How the WhatsApp ping became a business language
App has grown from social media origins to get more than a billion monthly active users
WhatsApp is looking for ways to generate revenue. Photograph: Bloomberg
Whether you are in the market for a nicely fattened goat from the United Arab Emirates or freshly caught fish in the port of Mangalore in India, you can place your order on WhatsApp.
The ping! ping! ping! of WhatsApp messages arriving on a smartphone has become the soundtrack of business in many emerging markets, as companies bypass phone calls and email to communicate with their customers. Governments have also turned to the app, using it to interact with citizens and appeal to voters.
From WhatsApp’s headquarters in Mountain View, California, Neeraj Arora has watched as businesses worldwide adopt the app. Cheaper than text messaging and using less data than other social apps, WhatsApp has attracted more than 1 billion monthly active users in just over six years despite little fanfare and a relatively small team.
“In India and other parts, people don’t even know what email is, they never created email identities, they have just gone on to the internet on their phones,” says Arora, WhatsApp’s head of business.
The app – which Facebook bought in 2014 for $22 billion (€20 billion) – is now looking for ways to generate revenue. It once charged a small subscription fee to some users but that was abandoned in January. Having promised its users that the service would have no advertising, gimmicks or games, it is looking at how to charge the small and medium-sized businesses that are using it to make sales every day.
Arora says the company, still small and operated independently from Facebook, had not built the app for businesses. Now in the “super early” stage of monetisation, it is exploring commercial messaging.
So far, the company has made two big changes that appeal to businesses: increasing the sizes of groups they can message at once and developing WhatsApp for the web so people can access their messages on a desktop computer.
“Small mom ’n’ pop stores want to access WhatsApp for Web, fire up the laptop and use it,” says Arora.
There is a technological hitch: WhatsApp wants to remain one of the most efficient apps in terms of data usage while also broadening into a platform full of useful, and potentially moneymaking, services.
Facebook Messenger has mimicked many elements of WeChat, the Chinese chat app, which allows its users to do everything from call a taxi to apply for a mortgage. Facebook Messenger now has 11,000 chatbots – computer programmes that simulate human conversation – to communicate with businesses.
Benedict Evans, a partner at venture capital firm Andreessen Horowitz, says WhatsApp has been a great way for business to communicate with existing customers but it is far less effective than Facebook or Instagram at attracting new shoppers.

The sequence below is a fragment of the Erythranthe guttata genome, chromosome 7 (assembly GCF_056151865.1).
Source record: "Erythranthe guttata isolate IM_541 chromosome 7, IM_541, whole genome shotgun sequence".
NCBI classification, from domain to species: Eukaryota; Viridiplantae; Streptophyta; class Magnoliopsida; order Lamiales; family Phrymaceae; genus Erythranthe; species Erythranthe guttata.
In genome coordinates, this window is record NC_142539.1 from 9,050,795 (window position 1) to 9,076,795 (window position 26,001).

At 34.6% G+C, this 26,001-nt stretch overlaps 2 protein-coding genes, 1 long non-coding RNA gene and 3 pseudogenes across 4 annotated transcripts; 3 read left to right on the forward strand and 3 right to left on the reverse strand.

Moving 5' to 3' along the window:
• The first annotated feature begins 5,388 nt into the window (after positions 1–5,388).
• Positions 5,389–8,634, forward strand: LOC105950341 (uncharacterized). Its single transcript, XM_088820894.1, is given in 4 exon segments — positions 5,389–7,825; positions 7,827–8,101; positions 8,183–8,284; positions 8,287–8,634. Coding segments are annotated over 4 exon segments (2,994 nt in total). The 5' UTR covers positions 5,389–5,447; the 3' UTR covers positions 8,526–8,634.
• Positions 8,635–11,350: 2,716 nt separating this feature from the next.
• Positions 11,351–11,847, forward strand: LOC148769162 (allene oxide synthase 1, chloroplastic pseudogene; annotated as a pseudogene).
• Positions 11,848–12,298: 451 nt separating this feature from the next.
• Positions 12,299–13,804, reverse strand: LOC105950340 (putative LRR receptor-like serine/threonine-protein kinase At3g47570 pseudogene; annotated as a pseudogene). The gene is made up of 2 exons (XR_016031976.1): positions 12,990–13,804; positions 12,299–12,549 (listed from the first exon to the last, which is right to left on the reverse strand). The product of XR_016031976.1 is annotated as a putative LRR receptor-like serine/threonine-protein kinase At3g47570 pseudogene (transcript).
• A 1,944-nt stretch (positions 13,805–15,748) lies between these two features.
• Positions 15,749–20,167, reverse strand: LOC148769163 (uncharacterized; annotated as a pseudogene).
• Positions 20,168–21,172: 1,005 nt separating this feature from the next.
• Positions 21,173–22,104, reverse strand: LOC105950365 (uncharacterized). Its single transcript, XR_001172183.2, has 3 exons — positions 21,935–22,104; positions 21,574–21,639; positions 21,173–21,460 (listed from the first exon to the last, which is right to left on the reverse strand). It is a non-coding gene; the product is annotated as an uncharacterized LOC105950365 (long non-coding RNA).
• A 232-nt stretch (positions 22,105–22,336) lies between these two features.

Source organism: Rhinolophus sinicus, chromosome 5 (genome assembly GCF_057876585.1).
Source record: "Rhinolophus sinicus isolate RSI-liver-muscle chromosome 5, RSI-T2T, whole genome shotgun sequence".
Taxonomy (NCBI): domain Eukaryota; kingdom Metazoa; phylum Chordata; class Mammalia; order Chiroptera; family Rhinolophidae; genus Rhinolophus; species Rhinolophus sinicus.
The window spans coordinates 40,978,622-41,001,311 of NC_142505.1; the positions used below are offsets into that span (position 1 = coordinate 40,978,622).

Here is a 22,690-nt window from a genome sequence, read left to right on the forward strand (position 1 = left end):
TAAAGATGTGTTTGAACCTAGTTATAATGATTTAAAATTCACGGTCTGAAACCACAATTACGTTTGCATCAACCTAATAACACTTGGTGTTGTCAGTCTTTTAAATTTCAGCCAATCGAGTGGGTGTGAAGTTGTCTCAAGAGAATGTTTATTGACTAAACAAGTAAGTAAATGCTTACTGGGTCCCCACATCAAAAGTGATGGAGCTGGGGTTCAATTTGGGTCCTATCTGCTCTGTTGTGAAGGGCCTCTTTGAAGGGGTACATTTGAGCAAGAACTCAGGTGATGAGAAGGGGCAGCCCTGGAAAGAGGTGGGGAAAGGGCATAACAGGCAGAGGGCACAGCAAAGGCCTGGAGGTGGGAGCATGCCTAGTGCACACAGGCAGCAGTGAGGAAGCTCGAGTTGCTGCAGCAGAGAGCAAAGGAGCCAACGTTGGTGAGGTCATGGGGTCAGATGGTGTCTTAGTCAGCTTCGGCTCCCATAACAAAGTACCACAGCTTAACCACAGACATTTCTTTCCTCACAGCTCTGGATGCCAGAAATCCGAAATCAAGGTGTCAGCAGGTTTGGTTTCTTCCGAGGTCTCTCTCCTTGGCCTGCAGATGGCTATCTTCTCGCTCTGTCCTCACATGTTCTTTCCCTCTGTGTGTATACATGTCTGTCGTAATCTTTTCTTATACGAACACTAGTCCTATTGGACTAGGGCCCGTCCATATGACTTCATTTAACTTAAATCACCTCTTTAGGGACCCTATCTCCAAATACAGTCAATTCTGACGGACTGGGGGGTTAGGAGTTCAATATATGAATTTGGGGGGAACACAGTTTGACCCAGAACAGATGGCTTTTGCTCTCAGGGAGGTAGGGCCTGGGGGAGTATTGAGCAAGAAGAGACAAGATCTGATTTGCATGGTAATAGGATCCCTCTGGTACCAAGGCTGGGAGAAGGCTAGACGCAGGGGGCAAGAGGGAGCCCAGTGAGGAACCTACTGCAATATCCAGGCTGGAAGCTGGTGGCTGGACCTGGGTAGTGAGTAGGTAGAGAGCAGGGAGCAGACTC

Evans suggests that one option could be to develop a way to send money through the app; another would be to create a premium, paid-for option that would allow businesses to send richer messages. “They have to get quite creative,” he argues.
Facebook Messenger already has an option to make payments. WhatsApp has prided itself on its good security, rolling out end-to-end encryption to all users this year. Such security could help it if it wanted to introduce a way to send money.
WhatsApp may be fortunate at seeing businesses and their customers naturally adopt the messaging service, rather than having to create reasons for brands to interact in the app. Even governments might be persuaded to pay to further integrate WhatsApp into their infrastructure.
In the west, big brands from American Express to Disney have been eager to reach customers through services including Facebook Messenger, as consumers spend more time in these semi-private spaces. But it is a challenge to advertise in subtle ways that do not interrupt conversations.
Catherine Boyle, mobile analyst at eMarketer, says businesses had been working on creating fictional characters or personas to interact with customers.
“Businesses are attracted to messaging in general but they are also approaching with caution. It is a place where they have to be careful – they don’t want to irritate people.”
Fielding constituents’ complaints, reporting from the slums
Every morning Fernando Haddad, mayor of São Paulo, the most populous city in the southern hemisphere, looks at his phone with a sense of dread.
“There is a crisis every day here. Every day. I wake up at six in the morning and at six in the morning, or maybe at seven, I start receiving WhatsApp messages with the problems,” he explains. “I don’t remember a day when I woke up and there was nothing.”
More than 200 miles away in Rio de Janeiro, André Fernandes is also constantly checking his phone. The founder of the Favela News Agency relies on WhatsApp messages from hundreds of sources and journalists in the slums, who provide information on everything from police violence to forced evictions ahead of the Olympics.
“I have more than 20 groups on WhatsApp related to the favelas – that way I know what is happening in any favela in Rio at any given time,” he says, adding that access to social media has done more than any government programme or charity to protect the rights of the slums’ most vulnerable residents.
As a tool for both the country’s most powerful and most powerless, WhatsApp has become a great equaliser in Brazil. With an estimated 100 million users the messaging service is the country’s most popular app – testimony to the fast growth of smartphone ownership even as the economy sinks into its deepest recession on record. In 2014-2015, the number of households with a smartphone increased from 55.5 per cent to 60.3 per cent.
WhatsApp is as popular with the elderly as it is with the young. Cleide, a housewife from São Paulo, says her 87-year-old mother is an avid user.
“She barely writes anything but she can’t wait to see more photos of her grandchildren and her great-grandchildren,” she says.